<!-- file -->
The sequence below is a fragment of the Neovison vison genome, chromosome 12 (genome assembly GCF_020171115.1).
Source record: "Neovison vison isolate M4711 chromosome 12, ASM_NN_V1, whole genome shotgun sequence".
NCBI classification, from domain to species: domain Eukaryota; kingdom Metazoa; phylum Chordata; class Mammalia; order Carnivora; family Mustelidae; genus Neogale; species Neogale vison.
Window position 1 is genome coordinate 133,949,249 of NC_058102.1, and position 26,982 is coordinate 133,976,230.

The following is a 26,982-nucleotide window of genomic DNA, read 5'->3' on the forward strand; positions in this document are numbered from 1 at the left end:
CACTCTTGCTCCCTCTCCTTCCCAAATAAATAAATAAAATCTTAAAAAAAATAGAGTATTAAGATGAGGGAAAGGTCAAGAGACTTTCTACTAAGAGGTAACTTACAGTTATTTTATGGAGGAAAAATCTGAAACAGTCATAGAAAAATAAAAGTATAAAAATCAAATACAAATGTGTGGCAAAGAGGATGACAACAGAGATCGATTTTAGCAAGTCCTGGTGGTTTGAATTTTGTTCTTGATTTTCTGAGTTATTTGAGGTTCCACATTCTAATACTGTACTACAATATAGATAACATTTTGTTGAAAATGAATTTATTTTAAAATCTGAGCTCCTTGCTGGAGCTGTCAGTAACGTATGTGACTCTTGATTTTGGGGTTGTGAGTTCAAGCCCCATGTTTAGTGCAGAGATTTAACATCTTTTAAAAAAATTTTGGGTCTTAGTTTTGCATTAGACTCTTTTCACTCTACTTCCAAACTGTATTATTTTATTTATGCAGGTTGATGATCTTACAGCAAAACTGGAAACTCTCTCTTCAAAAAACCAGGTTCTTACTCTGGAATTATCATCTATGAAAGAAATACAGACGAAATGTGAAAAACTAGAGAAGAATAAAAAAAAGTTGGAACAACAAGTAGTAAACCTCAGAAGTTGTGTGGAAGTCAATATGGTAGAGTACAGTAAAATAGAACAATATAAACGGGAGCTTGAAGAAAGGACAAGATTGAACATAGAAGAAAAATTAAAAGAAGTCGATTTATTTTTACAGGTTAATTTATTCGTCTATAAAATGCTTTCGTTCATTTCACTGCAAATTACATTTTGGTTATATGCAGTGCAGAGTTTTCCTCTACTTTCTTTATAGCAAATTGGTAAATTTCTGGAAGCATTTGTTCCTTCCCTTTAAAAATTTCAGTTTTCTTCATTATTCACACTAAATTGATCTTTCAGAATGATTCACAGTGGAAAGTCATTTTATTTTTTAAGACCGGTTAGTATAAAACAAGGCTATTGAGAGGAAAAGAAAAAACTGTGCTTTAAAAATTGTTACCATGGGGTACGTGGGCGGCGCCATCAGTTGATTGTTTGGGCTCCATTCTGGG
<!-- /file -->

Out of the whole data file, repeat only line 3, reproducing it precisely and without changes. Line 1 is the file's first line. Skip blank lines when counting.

NCBI classification, from domain to species: domain Eukaryota; kingdom Metazoa; phylum Chordata; class Mammalia; order Carnivora; family Mustelidae; genus Neogale; species Neogale vison.